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Hot ballet?


Sheila Beelam
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After seeing Michelle's post about a trip to Turkey it got me wondering whether "hot ballet" exists?

 

A friend is opening a hot yoga studio (I think it's called bikram yoga?) I've never tried it but she says the heat is good for deep stretching and gives a more effective work out...any opinions or experience?

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When my dd had lessons at the Russian ballet school in London, they would never allow the windows to be opened as they thought it was bad for the muscles (they would get cold). Sometimes the heat was overwhelming, but I can see where they were coming from.

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Well I done a 2hour zumba class on the beach,it was 42 degrees!I nearly died but just couldn't stop myself!

At my dds ballet class in the summer they never put the aircon on and the room is like a sauna!after class the girls look terrible,don't think it helps with her ballet but the stretch class definatly makes them more supple

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One of my daughters teachers is an ex dancer and insists they work in a hot studio (definitely no air con switched on although it is available!) He says dancers like the theatres like this so the students had better get used to working in this environment. Unfortunately I always forget this during watching week and nearly pass out when I'm sitting in my normal clothes at the side. I always think a bikini would be more appropriate but don't think this would go down well with my daughter!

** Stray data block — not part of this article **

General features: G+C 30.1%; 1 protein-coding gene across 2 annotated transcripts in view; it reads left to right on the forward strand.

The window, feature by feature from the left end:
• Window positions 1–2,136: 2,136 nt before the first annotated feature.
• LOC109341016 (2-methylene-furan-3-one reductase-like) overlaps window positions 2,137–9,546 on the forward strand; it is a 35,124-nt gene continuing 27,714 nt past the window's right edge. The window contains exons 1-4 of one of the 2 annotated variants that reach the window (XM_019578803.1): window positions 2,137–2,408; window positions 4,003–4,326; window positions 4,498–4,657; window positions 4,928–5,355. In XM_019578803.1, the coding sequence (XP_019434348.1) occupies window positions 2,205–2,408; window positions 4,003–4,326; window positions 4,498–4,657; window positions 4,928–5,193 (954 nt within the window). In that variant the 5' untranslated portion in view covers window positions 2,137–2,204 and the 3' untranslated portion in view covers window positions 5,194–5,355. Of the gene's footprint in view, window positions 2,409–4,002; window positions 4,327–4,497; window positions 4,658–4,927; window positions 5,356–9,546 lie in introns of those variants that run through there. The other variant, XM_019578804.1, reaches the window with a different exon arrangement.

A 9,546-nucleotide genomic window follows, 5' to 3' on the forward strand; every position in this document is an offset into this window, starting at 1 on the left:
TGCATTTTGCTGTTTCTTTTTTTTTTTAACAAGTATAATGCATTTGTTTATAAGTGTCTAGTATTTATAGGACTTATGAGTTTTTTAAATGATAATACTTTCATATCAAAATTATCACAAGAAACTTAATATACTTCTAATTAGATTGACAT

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Just ballet: Well I am disapointed; I thought this was something exiting “Hot Ballet”, as we give hot salsa a completely different meaning that is, to be hot and sexy. But joking aside, yes it does make sense to improve your stretch and add flexibility. Each morning until the last few days I do a two hour Ballet aerobic workout. Firstly I would go into my gym for a warm-up of body temperature but mainly my legs (treadmill) before stretching in various position including splits (as far as I can get them), I have also included some of my old Tai Kwan Du exercises such as high kicks front and back too, when I’m finished in my gym, my back is wet with sweat, at the moment its unheated.